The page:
"I woke up much later, it felt like midnight, and checked to see what was left of me and what was still there. I took a rag, dipped it in the water trough, and tried to clean myself up as best I could. I then decided that I would run away. Remember, I was all of about seven and a half at the time…
"I went to my sister, but she didn’t want to leave where she was, so I said I was leaving on my own. She gave me some things that she had prepared, and I left. I walked towards the city, towards the direction where I knew there was a train. I climbed on a train, hid behind some boxes, and fell asleep. I had no idea where it was going to, but when I woke up, I saw a lot of people, and I decided to go with them. Many of the people were crying, it seemed that there were many dead and injured – but I saw a tall man, with a white beard and a black cloak, and he looked like I could trust him. I went up to him, with all my wounds and everything, hoping he would help me, and it turned out he was a priest who was looking for orphans to save. He took me to his monastery, along with some other boys.
"My troubles were far from over. When it came time for morning prayers, they all crossed themselves, but I didn’t; I had no idea what they were doing. But when they saw that I didn’t do it, they all jumped on me and beat me up. I quickly learned to cross myself during prayers…
"Then one day we had to shower together, and they noticed that I was circumcised – so they beat me up again. From then on, I showered alone, and they seemed to forget that I was Jewish.
"At one point, people from the Jewish Agency came looking for Jewish children and they came to our monastery as well. They asked, “Who is Jewish?” No one answered, including me, but then one boy pointed at me. So they talked with me, and I began to remember things… I went with them from place to place, and after a while, we had a whole group of orphans. They took us to Tehran, where all the Jewish children who were found in Europe were gathered together.
"There, too, I had a hard time with the children – because I didn’t know that you weren’t supposed to cross yourself in the mornings, so they beat me up very badly. I couldn’t understand: I get beat up for not crossing myself, and then I get beat up for yes crossing myself…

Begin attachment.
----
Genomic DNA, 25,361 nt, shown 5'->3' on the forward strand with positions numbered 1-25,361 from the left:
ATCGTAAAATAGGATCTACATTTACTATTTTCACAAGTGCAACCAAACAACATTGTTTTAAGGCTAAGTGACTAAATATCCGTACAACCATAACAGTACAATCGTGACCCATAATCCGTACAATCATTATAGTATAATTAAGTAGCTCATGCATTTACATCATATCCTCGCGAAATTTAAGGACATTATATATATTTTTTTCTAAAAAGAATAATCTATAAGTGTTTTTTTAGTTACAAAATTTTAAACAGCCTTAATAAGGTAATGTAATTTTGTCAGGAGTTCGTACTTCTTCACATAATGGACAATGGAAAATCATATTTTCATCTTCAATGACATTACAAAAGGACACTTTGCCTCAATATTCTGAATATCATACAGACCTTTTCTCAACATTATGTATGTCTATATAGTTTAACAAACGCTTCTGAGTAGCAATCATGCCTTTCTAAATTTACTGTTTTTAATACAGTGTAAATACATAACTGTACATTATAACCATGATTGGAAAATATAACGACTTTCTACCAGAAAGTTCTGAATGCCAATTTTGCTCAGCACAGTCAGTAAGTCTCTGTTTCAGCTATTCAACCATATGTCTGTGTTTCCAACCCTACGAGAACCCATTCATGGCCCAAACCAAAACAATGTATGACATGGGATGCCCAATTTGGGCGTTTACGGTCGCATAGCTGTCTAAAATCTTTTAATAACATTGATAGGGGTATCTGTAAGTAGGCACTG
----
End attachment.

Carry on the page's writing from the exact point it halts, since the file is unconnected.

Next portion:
"After a few months in Tehran, when we had become a group of more than 700 children, it was decided to prepare us for Aliyah [immigration] to the Land of Israel. They turned us over to the soldiers of the Jewish Brigade, who accompanied us from Tehran to India, Yemen and Egypt on boats and trains. From Egypt, we came to the Land by train on Feb. 18, 1943. We were greeted in some kind of celebration in Rehovot, and then we went further north to Atlit. They put out crates full of citrus fruits for us – it was the height of the season – but they forgot to tell us that you’re supposed to peel the fruits first and not eat the pits or the rotten ones. In short, a bunch of us were hit with dysentery, including me of course…
"When I left the hospital, I was placed with a foster family in Moshav Nahalal. I went to elementary school there, and then high school in Mikveh Yisrael, and then to the army, where I met my wife; we have been married for 55 years.
"I have to say that I am very proud to have done my small share in building a family and this country. In the army I didn’t slack; I always took combat positions. I was a busdriver for a long while, and drove a semi-trailer for about ten years. I always liked children, and I enjoy talking to them - on their level, not down to them; I am thrilled for them that they can run and jump and laugh, which I never had the chance to do."
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Moshe's sister and mother were reunited shortly after Moshe ran away from the evil farmer. After her children "missed" the train, she walked back along the tracks, looking for her children. She then moved into the town at which she had last seen them. At one point, Moshe’s sister heard a market seller tell another one, “Look at that girl; doesn’t she look exactly like that woman who always comes here looking for her children?” Within a few days, mother and daughter were reunited. Moshe’s sister, married and a mother of a child, moved to Israel in 1948, and their mother arrived some years later.
Moshe did not speak of his experiences in the Holocaust for most of his life – but of late, has become a regular guide on March of the Living youth tours to Poland.